Participation in home, school and community is important for all children; and little is known about the frequency of participation of disabled children. Frequency of participation is a valuable outcome measure for evaluating habilitation programmes for disabled children and for planning social and health services. We investigated how frequency of participation varied between children with cerebral palsy and the general population; and examined variation across countries to understand better how the environmental factors such as legislation, public attitudes and regulation in different countries might influence participation. We undertook a multi-centre, population-based study in children with and without cerebral palsy. Working from the Life-H instrument, we developed a questionnaire to capture frequency of participation in 8-12-year-old children. In nine regions of seven European countries, parents of 813 children with cerebral palsy and 2939 children from the general populations completed the questionnaire. Frequency of participation for each question was dichotomised about the median; multivariable logistic regressions were carried out. In the general population, frequency of participation varied between countries. Children with cerebral palsy participated less frequently in many but not all areas of everyday life, compared with children from the general population. There was regional variation in the domains with reduced participation and in the magnitude of the differences. We discuss how this regional variation might be explained by the different environments in which children live. Attending a special school or class was not associated with further reduction in participation in most areas of everyday life.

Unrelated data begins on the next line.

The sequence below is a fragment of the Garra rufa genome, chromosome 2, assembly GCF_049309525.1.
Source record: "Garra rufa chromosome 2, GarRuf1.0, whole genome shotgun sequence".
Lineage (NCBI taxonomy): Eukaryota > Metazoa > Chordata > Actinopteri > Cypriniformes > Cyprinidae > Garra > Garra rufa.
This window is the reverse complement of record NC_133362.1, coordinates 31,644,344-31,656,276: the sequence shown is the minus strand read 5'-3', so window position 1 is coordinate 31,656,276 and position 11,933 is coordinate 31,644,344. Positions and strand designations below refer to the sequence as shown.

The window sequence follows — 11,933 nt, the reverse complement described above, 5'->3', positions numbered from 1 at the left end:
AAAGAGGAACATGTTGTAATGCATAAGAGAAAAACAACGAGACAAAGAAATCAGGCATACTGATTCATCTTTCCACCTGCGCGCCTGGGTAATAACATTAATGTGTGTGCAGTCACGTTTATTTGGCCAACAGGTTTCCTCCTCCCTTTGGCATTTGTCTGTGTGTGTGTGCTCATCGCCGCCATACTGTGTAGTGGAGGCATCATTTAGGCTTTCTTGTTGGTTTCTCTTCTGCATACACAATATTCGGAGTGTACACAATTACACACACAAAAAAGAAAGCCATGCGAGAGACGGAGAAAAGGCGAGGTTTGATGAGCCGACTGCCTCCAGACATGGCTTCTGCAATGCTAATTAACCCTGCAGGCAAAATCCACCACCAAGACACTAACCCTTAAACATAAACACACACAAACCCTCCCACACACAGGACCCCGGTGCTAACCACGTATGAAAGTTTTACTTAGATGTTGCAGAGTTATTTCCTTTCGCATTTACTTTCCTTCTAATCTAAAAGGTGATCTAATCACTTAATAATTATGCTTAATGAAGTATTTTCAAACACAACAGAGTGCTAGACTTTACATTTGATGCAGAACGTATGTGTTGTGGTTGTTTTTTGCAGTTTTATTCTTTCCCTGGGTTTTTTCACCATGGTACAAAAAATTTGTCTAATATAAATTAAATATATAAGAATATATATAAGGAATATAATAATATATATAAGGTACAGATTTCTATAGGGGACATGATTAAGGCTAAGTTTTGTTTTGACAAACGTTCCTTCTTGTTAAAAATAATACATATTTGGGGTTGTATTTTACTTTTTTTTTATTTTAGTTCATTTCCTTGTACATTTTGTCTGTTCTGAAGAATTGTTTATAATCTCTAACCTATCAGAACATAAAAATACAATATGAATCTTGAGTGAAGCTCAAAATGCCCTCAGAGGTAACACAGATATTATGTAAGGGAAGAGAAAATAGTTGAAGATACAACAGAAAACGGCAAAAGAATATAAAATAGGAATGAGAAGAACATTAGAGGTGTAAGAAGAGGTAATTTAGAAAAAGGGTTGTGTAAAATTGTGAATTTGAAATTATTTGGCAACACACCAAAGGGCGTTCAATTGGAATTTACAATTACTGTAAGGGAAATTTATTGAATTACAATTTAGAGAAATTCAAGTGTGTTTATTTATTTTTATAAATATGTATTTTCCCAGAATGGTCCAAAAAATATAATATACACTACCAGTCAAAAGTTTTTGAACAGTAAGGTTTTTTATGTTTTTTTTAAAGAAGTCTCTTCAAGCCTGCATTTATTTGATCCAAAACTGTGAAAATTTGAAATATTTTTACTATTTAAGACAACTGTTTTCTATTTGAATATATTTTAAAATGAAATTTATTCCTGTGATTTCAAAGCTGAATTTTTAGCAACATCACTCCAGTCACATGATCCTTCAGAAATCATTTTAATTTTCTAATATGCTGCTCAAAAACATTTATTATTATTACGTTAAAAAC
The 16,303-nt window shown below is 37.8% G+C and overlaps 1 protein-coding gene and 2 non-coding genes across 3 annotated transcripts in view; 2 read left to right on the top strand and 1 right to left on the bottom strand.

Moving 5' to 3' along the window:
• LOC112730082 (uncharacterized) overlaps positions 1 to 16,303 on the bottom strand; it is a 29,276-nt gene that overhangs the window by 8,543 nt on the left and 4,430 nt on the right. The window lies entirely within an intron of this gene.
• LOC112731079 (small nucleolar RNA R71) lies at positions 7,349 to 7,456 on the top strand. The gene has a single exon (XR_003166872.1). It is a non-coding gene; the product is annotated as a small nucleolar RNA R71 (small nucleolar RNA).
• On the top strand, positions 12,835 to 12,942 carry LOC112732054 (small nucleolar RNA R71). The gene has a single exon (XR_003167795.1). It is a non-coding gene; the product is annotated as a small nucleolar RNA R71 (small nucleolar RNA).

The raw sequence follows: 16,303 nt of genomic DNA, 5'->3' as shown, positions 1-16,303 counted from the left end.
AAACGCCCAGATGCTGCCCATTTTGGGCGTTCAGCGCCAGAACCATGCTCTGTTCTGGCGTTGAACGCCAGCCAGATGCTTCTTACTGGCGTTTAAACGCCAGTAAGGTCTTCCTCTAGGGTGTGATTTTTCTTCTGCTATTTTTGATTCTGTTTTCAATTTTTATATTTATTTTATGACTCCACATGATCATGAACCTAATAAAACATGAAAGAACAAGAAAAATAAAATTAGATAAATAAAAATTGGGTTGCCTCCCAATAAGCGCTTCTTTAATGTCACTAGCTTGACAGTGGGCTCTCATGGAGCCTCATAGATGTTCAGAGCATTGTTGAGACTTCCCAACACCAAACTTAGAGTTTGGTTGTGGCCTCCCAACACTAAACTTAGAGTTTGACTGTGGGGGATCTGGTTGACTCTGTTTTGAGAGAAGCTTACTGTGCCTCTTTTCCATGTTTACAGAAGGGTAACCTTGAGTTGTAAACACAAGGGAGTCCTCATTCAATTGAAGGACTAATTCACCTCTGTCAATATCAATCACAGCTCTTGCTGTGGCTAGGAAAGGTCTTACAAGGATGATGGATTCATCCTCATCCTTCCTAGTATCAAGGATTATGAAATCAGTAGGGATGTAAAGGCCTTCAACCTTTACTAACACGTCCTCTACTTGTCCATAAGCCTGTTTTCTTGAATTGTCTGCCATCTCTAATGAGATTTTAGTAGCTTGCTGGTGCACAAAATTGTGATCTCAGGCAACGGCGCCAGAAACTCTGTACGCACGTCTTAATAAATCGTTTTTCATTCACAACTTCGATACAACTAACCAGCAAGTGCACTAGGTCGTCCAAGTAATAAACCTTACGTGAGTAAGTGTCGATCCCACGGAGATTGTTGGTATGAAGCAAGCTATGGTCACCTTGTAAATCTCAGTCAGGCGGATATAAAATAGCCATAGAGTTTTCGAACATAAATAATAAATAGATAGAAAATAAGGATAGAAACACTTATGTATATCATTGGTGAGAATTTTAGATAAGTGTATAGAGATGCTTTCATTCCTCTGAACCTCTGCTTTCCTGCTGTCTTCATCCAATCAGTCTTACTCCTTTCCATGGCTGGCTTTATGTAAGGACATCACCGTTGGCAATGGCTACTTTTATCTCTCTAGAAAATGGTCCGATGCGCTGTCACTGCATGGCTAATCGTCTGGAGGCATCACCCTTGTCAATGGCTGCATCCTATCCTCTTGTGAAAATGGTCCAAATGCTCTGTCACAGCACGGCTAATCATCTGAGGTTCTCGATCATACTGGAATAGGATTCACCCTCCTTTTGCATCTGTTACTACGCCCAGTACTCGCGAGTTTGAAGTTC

Research Areas and Centers
- Academic Focus: Center for Brain, Behavior and Metabolism (CBBM)